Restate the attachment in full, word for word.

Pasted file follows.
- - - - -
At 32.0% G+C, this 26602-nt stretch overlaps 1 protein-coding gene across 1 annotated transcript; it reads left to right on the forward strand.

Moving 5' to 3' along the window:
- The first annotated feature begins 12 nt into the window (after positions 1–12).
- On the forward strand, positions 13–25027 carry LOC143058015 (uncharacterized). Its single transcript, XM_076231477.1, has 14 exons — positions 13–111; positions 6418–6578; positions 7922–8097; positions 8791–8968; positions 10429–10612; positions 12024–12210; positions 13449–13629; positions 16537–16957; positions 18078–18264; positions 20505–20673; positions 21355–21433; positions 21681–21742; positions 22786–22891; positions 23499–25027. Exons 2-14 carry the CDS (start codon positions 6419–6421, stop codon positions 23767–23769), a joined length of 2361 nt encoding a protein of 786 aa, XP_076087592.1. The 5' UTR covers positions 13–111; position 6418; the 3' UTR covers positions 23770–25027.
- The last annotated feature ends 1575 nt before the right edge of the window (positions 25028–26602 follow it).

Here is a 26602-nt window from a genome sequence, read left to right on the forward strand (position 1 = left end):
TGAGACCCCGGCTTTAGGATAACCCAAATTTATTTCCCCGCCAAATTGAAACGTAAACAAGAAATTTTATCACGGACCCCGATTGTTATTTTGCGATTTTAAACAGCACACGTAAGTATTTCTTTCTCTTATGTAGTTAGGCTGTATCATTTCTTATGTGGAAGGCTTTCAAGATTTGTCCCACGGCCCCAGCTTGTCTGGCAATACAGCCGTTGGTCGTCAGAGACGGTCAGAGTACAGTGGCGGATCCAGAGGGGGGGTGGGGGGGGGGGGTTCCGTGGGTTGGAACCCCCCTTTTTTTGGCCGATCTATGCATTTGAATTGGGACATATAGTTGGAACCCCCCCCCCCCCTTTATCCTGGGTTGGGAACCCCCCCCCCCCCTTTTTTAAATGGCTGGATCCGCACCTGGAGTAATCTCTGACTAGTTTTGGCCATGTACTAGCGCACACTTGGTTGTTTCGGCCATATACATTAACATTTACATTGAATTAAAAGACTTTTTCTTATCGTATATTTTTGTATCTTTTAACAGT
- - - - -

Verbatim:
At 32.0% G+C, this 26602-nt stretch overlaps 1 protein-coding gene across 1 annotated transcript; it reads left to right on the forward strand.

Moving 5' to 3' along the window:
- The first annotated feature begins 12 nt into the window (after positions 1–12).
- On the forward strand, positions 13–25027 carry LOC143058015 (uncharacterized). Its single transcript, XM_076231477.1, has 14 exons — positions 13–111; positions 6418–6578; positions 7922–8097; positions 8791–8968; positions 10429–10612; positions 12024–12210; positions 13449–13629; positions 16537–16957; positions 18078–18264; positions 20505–20673; positions 21355–21433; positions 21681–21742; positions 22786–22891; positions 23499–25027. Exons 2-14 carry the CDS (start codon positions 6419–6421, stop codon positions 23767–23769), a joined length of 2361 nt encoding a protein of 786 aa, XP_076087592.1. The 5' UTR covers positions 13–111; position 6418; the 3' UTR covers positions 23770–25027.
- The last annotated feature ends 1575 nt before the right edge of the window (positions 25028–26602 follow it).

Here is a 26602-nt window from a genome sequence, read left to right on the forward strand (position 1 = left end):
TGAGACCCCGGCTTTAGGATAACCCAAATTTATTTCCCCGCCAAATTGAAACGTAAACAAGAAATTTTATCACGGACCCCGATTGTTATTTTGCGATTTTAAACAGCACACGTAAGTATTTCTTTCTCTTATGTAGTTAGGCTGTATCATTTCTTATGTGGAAGGCTTTCAAGATTTGTCCCACGGCCCCAGCTTGTCTGGCAATACAGCCGTTGGTCGTCAGAGACGGTCAGAGTACAGTGGCGGATCCAGAGGGGGGGTGGGGGGGGGGGGTTCCGTGGGTTGGAACCCCCCTTTTTTTGGCCGATCTATGCATTTGAATTGGGACATATAGTTGGAACCCCCCCCCCCCCTTTATCCTGGGTTGGGAACCCCCCCCCCCCCTTTTTTAAATGGCTGGATCCGCACCTGGAGTAATCTCTGACTAGTTTTGGCCATGTACTAGCGCACACTTGGTTGTTTCGGCCATATACATTAACATTTACATTGAATTAAAAGACTTTTTCTTATCGTATATTTTTGTATCTTTTAACAGT